I'm super pleased to start the new year off with a visit from award winning romance novelist, J. P. Barnaby. J.P. has penned over a dozen books including the Forbidden Room series, the Little Boy Lost series, and Aaron. As a bisexual woman, J.P. is a proud member of the GLBT community both online and in her small town on the outskirts of Chicago. A member of Mensa, she is described as brilliant but troubled, sweet but introverted, and talented but deviant. She spends her days writing software and her nights writing erotica, which is, of course, far more interesting. The spare time that she carves out between her career and her novels is spent reading about the concept of love, which, like some of her characters, she has never quite figured out for herself.
Web site: http://www.JPBarnaby.com
And now here's J.P.
It’s All Too Much: Hiring an Assistant
It’s that time of year, when we make our goals for the new year and measure how well we achieved our goals the previous year. My goals last year included becoming a solid mid-list author, launching the new YA line, attending and making the most of various events, and releasing at least three books, all of which I accomplished. There were a few things I didn’t finish like the quantum book, or updating the website. In fact there are a lot of things I want to do in 2014, more than my schedule will allow. Having a full-time career and two hour commute doesn’t leave a lot of time for getting writing related things done, much less the writing itself. So, to alleviate some of the pressure on myself and make the most effective use of my time, I hired an assistant.
William Cooper and I have been friends since he was assigned to my author lunch at that very first GRL is NOLA. He’s an author in his own right and understands when I say, for example, “Can you send me all of the open calls for MLR?” he’ll know exactly what I’m talking about whereas someone outside the industry would have no idea. At GRL in Atlanta this past year, I was busy. I mean super busy. I don’t think I saw the inside of my hotel room for anything but sleep in the week I was there. Between my scheduled events (the Q&A, the spotlight, the body painting, and the signing), I also moderated panels, worked the Wilde City and Dreamspinner tables, and herded wayward boys. It was a lot of fun, but also a tremendous amount of stress and preparation. A lot of my friends stepped in and helped me put my banners together, get my stuff together for the signing, stuffed me into the corsets, and loaded the #JPStyle bags with swag. The person who helped me coordinate everything, was William. At that point, he did it because we were friends, but when we got back from the conference, I hired him officially.
So, what does he do?
William keeps my schedule by coordinating guest posts with other authors on my site, and my posts on other authors’ sites. He posts all of my blog posts and sends out coordinating social media messages. He manages my marketing plan for each book, keeping things like tours, ads, and excerpts on track. He does my licensing for cover images, tracks my sales numbers, and coordinates contests. In other words, he’s pretty much a Godsend to an author struggling to find time to get everything done.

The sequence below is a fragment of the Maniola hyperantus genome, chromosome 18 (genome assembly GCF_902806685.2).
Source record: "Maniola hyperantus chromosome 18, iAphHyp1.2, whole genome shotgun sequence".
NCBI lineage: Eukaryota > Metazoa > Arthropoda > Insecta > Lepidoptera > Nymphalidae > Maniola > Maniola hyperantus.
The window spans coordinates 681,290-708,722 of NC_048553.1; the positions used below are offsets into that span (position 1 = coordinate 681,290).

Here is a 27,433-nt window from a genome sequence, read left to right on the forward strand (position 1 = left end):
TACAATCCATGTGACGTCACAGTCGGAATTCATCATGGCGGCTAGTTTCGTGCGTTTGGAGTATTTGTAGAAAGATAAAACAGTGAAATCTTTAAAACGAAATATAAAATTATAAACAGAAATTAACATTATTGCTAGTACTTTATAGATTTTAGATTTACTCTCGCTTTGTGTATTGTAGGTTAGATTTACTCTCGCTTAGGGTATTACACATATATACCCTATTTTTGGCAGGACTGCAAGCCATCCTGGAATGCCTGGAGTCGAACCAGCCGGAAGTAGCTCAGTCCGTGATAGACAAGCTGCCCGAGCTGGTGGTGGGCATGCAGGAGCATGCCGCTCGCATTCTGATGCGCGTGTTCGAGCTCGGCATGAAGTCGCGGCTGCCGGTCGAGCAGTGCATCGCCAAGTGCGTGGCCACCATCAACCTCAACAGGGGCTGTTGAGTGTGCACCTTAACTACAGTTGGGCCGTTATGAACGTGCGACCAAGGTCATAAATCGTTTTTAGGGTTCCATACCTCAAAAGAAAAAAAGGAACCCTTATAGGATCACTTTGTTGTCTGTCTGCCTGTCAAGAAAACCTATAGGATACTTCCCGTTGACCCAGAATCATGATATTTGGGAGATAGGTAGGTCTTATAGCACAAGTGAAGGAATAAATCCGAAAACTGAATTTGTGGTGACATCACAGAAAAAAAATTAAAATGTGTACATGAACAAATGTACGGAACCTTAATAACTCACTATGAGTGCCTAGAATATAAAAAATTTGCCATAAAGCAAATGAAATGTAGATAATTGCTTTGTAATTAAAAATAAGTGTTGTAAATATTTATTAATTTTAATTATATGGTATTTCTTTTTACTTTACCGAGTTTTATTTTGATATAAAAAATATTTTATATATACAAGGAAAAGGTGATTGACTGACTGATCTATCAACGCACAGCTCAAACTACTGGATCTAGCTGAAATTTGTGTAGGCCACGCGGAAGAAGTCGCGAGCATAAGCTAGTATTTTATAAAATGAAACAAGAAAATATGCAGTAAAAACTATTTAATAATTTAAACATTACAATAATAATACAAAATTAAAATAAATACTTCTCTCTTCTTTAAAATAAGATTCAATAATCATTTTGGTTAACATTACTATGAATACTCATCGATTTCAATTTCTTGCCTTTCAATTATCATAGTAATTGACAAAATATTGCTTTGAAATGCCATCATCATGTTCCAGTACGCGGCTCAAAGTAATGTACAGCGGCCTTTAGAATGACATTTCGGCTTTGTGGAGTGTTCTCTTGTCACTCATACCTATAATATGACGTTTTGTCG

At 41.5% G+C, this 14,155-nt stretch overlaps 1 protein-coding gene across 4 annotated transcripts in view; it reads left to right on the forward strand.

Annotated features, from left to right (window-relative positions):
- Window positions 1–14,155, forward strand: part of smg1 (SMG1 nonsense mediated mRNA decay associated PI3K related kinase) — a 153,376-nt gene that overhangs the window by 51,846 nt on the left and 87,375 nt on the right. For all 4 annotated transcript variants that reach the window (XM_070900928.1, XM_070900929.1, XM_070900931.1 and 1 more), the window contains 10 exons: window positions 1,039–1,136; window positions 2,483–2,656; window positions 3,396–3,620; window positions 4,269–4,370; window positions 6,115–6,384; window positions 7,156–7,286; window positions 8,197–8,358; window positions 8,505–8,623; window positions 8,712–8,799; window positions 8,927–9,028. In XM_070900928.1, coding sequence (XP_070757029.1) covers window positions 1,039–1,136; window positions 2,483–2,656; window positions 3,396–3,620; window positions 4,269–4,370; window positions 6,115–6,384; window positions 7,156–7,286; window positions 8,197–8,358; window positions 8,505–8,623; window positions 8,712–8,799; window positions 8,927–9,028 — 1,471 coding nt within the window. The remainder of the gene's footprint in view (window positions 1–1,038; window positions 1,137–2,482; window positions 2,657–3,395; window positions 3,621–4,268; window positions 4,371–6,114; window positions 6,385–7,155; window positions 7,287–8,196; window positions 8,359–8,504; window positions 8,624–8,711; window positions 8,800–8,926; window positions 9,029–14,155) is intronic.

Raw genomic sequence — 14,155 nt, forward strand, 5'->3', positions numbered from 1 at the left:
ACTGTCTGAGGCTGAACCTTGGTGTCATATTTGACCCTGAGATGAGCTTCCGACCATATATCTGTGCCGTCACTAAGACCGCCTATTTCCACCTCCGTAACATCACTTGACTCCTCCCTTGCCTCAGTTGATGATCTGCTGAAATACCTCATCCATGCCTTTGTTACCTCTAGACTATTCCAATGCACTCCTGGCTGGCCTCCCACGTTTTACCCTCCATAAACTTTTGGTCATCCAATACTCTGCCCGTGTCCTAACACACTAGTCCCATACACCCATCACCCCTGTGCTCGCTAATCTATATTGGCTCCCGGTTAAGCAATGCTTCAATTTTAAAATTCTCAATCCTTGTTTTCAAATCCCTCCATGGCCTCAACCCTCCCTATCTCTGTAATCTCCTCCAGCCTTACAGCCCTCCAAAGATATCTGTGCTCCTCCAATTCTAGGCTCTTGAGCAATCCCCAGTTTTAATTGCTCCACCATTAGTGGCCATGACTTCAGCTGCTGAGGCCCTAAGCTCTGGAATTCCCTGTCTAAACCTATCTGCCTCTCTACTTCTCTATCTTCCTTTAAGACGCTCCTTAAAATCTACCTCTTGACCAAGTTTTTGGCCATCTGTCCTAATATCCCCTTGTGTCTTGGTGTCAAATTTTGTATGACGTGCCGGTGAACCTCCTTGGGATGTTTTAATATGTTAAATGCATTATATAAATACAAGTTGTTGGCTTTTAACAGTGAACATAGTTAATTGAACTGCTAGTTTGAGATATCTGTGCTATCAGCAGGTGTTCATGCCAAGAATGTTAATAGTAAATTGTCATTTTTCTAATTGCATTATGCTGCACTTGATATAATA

How do you hire an assistant?
First, make sure it’s someone you can trust, not only to do what you ask them to do, but to see some of your most confidential information. William has access to my financial information in order to pay for things like ads and social media subscriptions. He also sees my sales numbers, contracts, and sometimes edits some of my smaller pieces when he has time. So, make sure you to find someone you trust. Second, try to find someone who knows how to sell books. William, being an author and an editor, understands the process. Though, he says he’s learning about a lot of the insanity behind branding by working with me. Finally, you also want someone who knows their way around the internet, Word, Adobe, WordPress, social media, and any other specialized software you may use in your promotion. When we hosted Eric & TJ’s blog tour, for example, I asked William to pop over and figure out Rafflecopter so we could use it for the prizes. He didn’t have a bit of trouble setting it up and using it, which really helped free me up for other things.
I won’t discuss the financial arrangement I have with him, but I can tell you that other firms which hire out at hourly rates generally do so at about $10/hour. I pay William a monthly rate plus certain expenses he incurs at my request. The key to an hourly rate is being organized, setting expectations, and holding someone accountable for the number of hours they work. For example, if you want to hire someone to set up a blog tour for you – know the date you want to start, the number of posts you can effectively write for that time to determine the duration of the tour, the kinds of posts you can write, and which blogs you’d like to target initially. That will save you a lot of time and expense because you can tell the person you want a seven day blog tour, you’ll write about A, B, and C, and you’d like these four blogs, and whoever else they can fit in.
However, if it would have taken you two hours to do it, and it takes the person you hire ten hours to do it, that’s something you need to address in your expectations. Get a clear estimate of what your request is going to cost in terms of hours and negotiate based on what you can afford.
Have an amazing 2014!